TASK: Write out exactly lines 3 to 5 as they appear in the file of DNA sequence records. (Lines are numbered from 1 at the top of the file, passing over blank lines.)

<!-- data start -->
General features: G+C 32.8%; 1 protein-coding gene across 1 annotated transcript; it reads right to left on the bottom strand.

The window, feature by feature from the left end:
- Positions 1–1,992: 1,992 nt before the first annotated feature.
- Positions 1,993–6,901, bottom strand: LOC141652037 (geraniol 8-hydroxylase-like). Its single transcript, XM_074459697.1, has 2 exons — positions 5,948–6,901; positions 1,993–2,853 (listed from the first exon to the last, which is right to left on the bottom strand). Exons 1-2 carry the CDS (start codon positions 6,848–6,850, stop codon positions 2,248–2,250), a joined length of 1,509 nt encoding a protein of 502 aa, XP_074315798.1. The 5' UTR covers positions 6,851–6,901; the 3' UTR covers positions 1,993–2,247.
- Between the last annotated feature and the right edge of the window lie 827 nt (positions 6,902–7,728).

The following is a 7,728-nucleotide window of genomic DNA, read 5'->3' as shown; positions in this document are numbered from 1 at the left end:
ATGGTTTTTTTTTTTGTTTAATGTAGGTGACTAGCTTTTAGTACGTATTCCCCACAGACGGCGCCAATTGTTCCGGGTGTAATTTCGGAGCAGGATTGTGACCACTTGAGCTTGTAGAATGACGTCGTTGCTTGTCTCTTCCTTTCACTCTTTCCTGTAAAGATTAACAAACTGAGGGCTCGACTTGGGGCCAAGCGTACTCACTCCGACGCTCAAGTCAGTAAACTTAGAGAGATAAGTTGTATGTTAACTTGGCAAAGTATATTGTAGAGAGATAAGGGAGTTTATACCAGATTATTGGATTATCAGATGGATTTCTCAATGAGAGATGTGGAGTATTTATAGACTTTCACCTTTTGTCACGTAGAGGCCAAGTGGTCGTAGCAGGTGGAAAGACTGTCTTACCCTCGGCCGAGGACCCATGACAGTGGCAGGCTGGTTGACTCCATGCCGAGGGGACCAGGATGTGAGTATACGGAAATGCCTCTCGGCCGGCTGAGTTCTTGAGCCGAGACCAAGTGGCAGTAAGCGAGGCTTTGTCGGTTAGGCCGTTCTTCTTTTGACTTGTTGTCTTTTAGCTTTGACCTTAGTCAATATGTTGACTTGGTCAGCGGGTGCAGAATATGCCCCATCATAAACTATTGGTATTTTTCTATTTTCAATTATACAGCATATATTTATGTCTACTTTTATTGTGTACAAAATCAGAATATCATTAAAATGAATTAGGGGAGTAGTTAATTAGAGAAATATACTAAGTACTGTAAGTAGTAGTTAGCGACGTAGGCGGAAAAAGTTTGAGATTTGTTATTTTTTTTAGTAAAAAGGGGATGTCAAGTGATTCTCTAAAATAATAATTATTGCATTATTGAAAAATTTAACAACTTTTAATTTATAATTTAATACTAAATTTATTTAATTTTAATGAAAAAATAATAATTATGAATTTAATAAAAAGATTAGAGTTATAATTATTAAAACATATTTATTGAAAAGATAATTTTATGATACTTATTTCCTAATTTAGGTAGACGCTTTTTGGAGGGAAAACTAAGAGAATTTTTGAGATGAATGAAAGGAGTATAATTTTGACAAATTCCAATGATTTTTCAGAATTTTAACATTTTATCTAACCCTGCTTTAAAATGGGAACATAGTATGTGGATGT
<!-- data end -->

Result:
- Positions 1–1,992: 1,992 nt before the first annotated feature.
- Positions 1,993–6,901, bottom strand: LOC141652037 (geraniol 8-hydroxylase-like). Its single transcript, XM_074459697.1, has 2 exons — positions 5,948–6,901; positions 1,993–2,853 (listed from the first exon to the last, which is right to left on the bottom strand). Exons 1-2 carry the CDS (start codon positions 6,848–6,850, stop codon positions 2,248–2,250), a joined length of 1,509 nt encoding a protein of 502 aa, XP_074315798.1. The 5' UTR covers positions 6,851–6,901; the 3' UTR covers positions 1,993–2,247.
- Between the last annotated feature and the right edge of the window lie 827 nt (positions 6,902–7,728).